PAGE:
IndyStar: Salin Bank Suing Former Owner Of Davis Homes
Actual Knowledge Defeats Indiana’s Bona Fide Purchaser Defense Too

What Does “Chain Of Title” Mean?

The Indiana Court of Appeals in Weathersby v. JPMorgan Chase, 2009 Ind. App. LEXIS 836 (Ind. Ct. App. 2009) (.pdf), which I’ll discuss in more detail next week, explains the idea of “chain of title” and what it means in Indiana.  To brush up on your real estate vocabulary, keep reading.

Chain of title.  Weathersby explains what “chain of title” to a tract of land is.  Here are the Court’s words:   

 In a title search, the prospective purchaser or his abstractor assesses the marketability of title to a tract of land by determining the “chain of title.”  Beginning with the person who received the grant of land from the United States, the purchaser or abstractor traces the name of the grantor until the conveyance of the tract in question.  The particular grantor’s name is not searched thereafter.  As the process is repeated, the links in the chain of title are forged.

My trusty Black’s Law Dictionary defines “chain of title” as:

 Successive conveyances, or other forms of alienation, affecting a particular parcel of land, arranged consecutively, from the government or original source of title down to the present holder.

Indiana’s system.  Indiana counties are required to maintain a name index system for recording deeds and mortgages.  See, Ind. Code § 36-2-11-12.  These indices are organized alphabetically by grantor and by grantee, or mortgagor and mortgagee, with cross-references.  Furthermore, the indices describe the tract and show the date of the recording.  As noted in Weathersby, purchasers of real estate are presumed to have examined these county records and are legally charged with notice of the facts in them.  This rule applies to both purchasers and mortgagees.  A record outside the chain of title does not provide constructive notice to bona fide purchasers for value, however.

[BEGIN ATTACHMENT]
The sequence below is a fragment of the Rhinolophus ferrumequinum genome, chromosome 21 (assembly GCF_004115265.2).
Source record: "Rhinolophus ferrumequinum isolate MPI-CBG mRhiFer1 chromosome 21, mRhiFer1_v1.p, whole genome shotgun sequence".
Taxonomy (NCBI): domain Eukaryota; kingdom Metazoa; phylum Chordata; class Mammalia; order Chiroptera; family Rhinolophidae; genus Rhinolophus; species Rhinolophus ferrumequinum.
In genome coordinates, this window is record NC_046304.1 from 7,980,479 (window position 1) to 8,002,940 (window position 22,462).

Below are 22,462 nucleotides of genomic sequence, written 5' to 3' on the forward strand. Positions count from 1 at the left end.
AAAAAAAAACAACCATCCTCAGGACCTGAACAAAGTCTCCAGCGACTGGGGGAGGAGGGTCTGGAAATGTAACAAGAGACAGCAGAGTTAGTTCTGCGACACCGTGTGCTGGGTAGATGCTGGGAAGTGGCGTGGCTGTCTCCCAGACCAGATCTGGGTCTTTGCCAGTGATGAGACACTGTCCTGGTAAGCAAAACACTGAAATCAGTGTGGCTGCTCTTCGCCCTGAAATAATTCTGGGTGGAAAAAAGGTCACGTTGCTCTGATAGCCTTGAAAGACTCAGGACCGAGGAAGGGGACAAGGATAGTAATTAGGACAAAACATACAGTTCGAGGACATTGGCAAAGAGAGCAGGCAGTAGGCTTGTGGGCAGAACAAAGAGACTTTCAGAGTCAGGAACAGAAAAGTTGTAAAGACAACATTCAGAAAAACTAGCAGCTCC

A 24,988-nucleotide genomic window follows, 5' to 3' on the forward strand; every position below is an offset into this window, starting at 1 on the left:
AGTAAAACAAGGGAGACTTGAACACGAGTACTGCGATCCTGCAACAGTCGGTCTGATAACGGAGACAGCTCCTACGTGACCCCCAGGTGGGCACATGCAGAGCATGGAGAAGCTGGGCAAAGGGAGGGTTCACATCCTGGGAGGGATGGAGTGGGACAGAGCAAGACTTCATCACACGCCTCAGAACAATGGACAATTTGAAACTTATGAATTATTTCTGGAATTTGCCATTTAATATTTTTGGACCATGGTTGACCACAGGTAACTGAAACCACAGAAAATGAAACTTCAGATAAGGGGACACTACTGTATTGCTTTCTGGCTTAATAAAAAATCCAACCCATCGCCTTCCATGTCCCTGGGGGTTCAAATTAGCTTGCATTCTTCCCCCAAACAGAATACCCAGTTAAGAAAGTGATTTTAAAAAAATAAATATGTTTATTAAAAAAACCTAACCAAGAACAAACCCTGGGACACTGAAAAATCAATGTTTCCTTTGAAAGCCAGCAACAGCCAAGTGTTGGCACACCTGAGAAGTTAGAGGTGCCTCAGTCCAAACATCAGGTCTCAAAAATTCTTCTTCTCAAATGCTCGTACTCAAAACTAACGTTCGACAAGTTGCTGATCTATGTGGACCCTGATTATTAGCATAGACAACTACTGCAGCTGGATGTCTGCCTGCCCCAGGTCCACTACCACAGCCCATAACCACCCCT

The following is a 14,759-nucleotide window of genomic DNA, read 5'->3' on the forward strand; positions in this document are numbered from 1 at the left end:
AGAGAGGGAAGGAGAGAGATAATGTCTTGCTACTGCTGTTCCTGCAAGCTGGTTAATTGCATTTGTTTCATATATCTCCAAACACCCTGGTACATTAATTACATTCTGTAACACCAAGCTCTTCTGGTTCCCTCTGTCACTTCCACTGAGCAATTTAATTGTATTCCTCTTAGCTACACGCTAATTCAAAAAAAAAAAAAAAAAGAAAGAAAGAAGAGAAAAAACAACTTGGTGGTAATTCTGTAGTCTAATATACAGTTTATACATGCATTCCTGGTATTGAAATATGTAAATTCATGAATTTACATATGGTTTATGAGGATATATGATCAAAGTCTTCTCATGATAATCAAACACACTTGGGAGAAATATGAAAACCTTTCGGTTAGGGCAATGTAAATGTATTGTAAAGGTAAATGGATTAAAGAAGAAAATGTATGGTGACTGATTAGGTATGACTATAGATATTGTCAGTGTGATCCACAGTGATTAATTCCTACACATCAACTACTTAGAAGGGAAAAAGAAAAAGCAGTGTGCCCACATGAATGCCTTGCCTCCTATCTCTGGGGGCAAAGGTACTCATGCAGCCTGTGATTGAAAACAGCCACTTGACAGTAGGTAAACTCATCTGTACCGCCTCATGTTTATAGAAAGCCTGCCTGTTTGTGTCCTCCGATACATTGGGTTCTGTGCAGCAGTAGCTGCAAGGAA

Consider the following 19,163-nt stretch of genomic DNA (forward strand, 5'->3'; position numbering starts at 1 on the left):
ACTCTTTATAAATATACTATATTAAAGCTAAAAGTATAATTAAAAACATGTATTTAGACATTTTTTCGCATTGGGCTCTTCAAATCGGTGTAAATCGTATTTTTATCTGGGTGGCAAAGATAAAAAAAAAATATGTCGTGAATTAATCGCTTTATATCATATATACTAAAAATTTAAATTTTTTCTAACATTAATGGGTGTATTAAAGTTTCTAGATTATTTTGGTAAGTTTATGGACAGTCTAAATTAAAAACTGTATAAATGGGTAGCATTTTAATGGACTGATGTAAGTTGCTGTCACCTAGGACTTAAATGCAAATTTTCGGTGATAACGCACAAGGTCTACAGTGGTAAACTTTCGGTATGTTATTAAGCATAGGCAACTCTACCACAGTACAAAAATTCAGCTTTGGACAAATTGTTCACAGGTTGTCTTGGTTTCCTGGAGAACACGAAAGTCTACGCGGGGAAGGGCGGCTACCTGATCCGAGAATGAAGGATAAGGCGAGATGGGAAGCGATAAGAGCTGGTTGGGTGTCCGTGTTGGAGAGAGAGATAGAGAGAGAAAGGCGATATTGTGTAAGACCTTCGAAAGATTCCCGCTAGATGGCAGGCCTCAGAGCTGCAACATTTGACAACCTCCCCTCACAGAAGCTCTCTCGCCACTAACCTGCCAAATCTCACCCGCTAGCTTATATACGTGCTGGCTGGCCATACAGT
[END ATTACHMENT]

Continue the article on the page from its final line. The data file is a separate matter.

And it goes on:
Following a chain of title is sort of like connecting the dots of ownership.  As I’ll illustrate in next week’s post, there are times when parties, outside the chain of title, claim an interest in, or ownership to, real estate.  Weathersby addresses what can happen in such a scenario.